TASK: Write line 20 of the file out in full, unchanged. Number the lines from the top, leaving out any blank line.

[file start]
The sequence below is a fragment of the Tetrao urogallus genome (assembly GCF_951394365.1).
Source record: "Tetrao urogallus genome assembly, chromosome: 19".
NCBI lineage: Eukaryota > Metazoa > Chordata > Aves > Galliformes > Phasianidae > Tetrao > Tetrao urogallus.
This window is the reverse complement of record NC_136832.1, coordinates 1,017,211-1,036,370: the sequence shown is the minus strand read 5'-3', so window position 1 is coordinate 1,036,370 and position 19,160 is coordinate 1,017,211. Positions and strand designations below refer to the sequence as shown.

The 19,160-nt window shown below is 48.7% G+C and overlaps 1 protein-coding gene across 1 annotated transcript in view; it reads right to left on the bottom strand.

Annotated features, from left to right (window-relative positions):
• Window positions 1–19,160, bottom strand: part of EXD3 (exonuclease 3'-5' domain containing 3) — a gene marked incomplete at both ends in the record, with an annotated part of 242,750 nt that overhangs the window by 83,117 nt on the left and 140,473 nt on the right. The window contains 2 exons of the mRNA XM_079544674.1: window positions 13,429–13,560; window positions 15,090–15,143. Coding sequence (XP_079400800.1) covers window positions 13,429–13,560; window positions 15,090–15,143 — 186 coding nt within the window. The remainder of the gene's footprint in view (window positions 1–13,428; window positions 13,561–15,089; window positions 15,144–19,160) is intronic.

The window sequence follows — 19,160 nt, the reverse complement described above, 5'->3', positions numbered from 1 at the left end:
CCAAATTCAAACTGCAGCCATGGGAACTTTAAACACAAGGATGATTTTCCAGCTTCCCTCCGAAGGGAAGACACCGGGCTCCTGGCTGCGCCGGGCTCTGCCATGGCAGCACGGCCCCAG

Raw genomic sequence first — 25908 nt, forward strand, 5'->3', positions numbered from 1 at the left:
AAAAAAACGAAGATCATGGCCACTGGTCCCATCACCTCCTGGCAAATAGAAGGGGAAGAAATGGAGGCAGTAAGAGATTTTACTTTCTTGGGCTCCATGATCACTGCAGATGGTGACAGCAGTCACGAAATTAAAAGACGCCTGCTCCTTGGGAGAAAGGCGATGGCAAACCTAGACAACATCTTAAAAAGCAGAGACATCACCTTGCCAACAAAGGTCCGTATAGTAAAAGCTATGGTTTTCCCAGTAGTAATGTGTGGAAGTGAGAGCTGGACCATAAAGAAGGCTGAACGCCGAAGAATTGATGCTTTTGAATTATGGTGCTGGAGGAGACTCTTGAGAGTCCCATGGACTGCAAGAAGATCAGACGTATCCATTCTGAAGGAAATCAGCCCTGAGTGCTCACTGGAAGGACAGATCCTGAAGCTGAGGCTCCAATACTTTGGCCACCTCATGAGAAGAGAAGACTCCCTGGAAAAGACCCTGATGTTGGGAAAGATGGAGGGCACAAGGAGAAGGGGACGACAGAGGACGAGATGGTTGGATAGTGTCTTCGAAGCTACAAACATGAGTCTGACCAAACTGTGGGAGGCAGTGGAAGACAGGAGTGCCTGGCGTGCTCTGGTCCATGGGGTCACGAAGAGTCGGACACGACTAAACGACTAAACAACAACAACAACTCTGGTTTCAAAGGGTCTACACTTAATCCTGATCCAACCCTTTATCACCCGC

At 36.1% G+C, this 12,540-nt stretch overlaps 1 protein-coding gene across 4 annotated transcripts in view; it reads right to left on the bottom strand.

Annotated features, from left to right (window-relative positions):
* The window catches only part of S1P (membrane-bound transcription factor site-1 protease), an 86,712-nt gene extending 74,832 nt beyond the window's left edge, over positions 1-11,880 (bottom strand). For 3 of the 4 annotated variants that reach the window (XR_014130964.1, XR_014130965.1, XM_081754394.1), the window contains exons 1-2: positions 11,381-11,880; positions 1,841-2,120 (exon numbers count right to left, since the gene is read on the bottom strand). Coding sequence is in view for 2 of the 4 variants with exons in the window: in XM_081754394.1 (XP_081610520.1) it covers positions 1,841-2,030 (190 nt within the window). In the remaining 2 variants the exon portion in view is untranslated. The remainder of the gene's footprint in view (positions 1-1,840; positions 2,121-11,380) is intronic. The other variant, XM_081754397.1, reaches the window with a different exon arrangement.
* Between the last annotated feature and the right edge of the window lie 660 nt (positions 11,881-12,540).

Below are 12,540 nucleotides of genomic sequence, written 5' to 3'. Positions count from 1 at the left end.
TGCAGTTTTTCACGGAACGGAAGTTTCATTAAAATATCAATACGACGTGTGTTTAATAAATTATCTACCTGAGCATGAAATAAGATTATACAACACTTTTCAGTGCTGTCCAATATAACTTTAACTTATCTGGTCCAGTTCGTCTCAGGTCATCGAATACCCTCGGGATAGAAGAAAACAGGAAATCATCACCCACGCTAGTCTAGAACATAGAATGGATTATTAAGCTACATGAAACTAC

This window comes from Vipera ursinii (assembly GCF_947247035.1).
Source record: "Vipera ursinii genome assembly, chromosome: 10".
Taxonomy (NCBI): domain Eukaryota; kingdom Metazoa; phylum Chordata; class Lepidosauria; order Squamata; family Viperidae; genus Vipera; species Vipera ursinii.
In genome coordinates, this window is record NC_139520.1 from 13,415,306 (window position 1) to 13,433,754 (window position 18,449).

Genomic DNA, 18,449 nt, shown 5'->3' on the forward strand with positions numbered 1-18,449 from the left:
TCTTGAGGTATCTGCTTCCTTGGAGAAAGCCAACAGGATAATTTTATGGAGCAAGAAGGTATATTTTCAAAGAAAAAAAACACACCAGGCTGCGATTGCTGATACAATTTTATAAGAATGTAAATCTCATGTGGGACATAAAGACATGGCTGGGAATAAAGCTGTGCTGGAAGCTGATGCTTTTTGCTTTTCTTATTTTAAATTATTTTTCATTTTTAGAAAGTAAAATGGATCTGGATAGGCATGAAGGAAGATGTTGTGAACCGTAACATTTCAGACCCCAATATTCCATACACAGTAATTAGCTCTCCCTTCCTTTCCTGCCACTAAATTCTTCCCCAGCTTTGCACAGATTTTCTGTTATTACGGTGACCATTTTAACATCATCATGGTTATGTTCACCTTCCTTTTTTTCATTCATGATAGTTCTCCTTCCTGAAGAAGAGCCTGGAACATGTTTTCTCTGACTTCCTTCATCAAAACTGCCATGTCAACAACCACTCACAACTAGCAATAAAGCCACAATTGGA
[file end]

Taxonomy (NCBI): domain Eukaryota; kingdom Metazoa; phylum Chordata; class Lepidosauria; order Squamata; family Viperidae; genus Vipera; species Vipera ursinii.